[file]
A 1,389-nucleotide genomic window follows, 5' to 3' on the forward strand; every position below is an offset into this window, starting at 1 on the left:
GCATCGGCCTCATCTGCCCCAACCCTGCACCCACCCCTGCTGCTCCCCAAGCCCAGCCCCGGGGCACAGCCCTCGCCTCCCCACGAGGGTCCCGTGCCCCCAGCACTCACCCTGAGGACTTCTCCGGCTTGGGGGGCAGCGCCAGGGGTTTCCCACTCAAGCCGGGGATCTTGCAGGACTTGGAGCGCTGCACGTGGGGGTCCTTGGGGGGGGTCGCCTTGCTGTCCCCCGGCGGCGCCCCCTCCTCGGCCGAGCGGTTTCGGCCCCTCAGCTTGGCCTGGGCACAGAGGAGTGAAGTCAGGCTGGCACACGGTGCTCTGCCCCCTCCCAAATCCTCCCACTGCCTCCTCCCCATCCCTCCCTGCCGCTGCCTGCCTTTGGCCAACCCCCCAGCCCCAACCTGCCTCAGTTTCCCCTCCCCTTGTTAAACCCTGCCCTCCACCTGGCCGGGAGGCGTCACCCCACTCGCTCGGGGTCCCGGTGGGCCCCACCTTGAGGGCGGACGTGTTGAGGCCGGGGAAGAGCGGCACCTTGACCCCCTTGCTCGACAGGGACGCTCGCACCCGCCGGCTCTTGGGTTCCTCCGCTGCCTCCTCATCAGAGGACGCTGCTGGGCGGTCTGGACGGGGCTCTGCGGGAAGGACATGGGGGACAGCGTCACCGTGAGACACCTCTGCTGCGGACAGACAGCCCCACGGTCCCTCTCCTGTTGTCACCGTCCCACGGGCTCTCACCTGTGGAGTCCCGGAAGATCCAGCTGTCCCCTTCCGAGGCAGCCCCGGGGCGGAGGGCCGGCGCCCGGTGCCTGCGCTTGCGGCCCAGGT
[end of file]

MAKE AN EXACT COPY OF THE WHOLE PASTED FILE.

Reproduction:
A 1,389-nucleotide genomic window follows, 5' to 3' on the forward strand; every position below is an offset into this window, starting at 1 on the left:
GCATCGGCCTCATCTGCCCCAACCCTGCACCCACCCCTGCTGCTCCCCAAGCCCAGCCCCGGGGCACAGCCCTCGCCTCCCCACGAGGGTCCCGTGCCCCCAGCACTCACCCTGAGGACTTCTCCGGCTTGGGGGGCAGCGCCAGGGGTTTCCCACTCAAGCCGGGGATCTTGCAGGACTTGGAGCGCTGCACGTGGGGGTCCTTGGGGGGGGTCGCCTTGCTGTCCCCCGGCGGCGCCCCCTCCTCGGCCGAGCGGTTTCGGCCCCTCAGCTTGGCCTGGGCACAGAGGAGTGAAGTCAGGCTGGCACACGGTGCTCTGCCCCCTCCCAAATCCTCCCACTGCCTCCTCCCCATCCCTCCCTGCCGCTGCCTGCCTTTGGCCAACCCCCCAGCCCCAACCTGCCTCAGTTTCCCCTCCCCTTGTTAAACCCTGCCCTCCACCTGGCCGGGAGGCGTCACCCCACTCGCTCGGGGTCCCGGTGGGCCCCACCTTGAGGGCGGACGTGTTGAGGCCGGGGAAGAGCGGCACCTTGACCCCCTTGCTCGACAGGGACGCTCGCACCCGCCGGCTCTTGGGTTCCTCCGCTGCCTCCTCATCAGAGGACGCTGCTGGGCGGTCTGGACGGGGCTCTGCGGGAAGGACATGGGGGACAGCGTCACCGTGAGACACCTCTGCTGCGGACAGACAGCCCCACGGTCCCTCTCCTGTTGTCACCGTCCCACGGGCTCTCACCTGTGGAGTCCCGGAAGATCCAGCTGTCCCCTTCCGAGGCAGCCCCGGGGCGGAGGGCCGGCGCCCGGTGCCTGCGCTTGCGGCCCAGGT